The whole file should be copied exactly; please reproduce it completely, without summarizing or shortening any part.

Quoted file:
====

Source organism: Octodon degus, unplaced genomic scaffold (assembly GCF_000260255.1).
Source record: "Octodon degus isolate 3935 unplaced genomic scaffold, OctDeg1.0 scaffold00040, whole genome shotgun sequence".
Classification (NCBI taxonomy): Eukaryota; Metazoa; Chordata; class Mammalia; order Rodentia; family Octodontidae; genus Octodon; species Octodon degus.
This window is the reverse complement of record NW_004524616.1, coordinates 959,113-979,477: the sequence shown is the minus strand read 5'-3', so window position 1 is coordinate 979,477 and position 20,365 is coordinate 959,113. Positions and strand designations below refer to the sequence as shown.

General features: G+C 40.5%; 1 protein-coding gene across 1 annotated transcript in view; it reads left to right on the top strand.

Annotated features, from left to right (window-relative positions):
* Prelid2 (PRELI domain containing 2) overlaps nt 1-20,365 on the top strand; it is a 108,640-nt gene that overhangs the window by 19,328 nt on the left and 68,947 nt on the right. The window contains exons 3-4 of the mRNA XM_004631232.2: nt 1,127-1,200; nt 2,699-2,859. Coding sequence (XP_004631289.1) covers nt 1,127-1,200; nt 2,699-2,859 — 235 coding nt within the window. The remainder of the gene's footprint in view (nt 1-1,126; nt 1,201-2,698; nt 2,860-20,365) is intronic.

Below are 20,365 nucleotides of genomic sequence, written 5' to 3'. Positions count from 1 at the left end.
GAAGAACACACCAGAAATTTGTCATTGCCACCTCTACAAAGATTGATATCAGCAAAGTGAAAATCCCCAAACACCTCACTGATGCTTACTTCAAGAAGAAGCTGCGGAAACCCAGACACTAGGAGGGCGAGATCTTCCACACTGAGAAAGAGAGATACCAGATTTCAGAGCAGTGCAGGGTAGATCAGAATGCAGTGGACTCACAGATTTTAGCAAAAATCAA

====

Source organism: Octodon degus, unplaced genomic scaffold (assembly GCF_000260255.1).
Source record: "Octodon degus isolate 3935 unplaced genomic scaffold, OctDeg1.0 scaffold00040, whole genome shotgun sequence".
Classification (NCBI taxonomy): Eukaryota; Metazoa; Chordata; class Mammalia; order Rodentia; family Octodontidae; genus Octodon; species Octodon degus.
This window is the reverse complement of record NW_004524616.1, coordinates 959,113-979,477: the sequence shown is the minus strand read 5'-3', so window position 1 is coordinate 979,477 and position 20,365 is coordinate 959,113. Positions and strand designations below refer to the sequence as shown.

General features: G+C 40.5%; 1 protein-coding gene across 1 annotated transcript in view; it reads left to right on the top strand.

Annotated features, from left to right (window-relative positions):
* Prelid2 (PRELI domain containing 2) overlaps nt 1-20,365 on the top strand; it is a 108,640-nt gene that overhangs the window by 19,328 nt on the left and 68,947 nt on the right. The window contains exons 3-4 of the mRNA XM_004631232.2: nt 1,127-1,200; nt 2,699-2,859. Coding sequence (XP_004631289.1) covers nt 1,127-1,200; nt 2,699-2,859 — 235 coding nt within the window. The remainder of the gene's footprint in view (nt 1-1,126; nt 1,201-2,698; nt 2,860-20,365) is intronic.

Below are 20,365 nucleotides of genomic sequence, written 5' to 3'. Positions count from 1 at the left end.
GAAGAACACACCAGAAATTTGTCATTGCCACCTCTACAAAGATTGATATCAGCAAAGTGAAAATCCCCAAACACCTCACTGATGCTTACTTCAAGAAGAAGCTGCGGAAACCCAGACACTAGGAGGGCGAGATCTTCCACACTGAGAAAGAGAGATACCAGATTTCAGAGCAGTGCAGGGTAGATCAGAATGCAGTGGACTCACAGATTTTAGCAAAAATCAA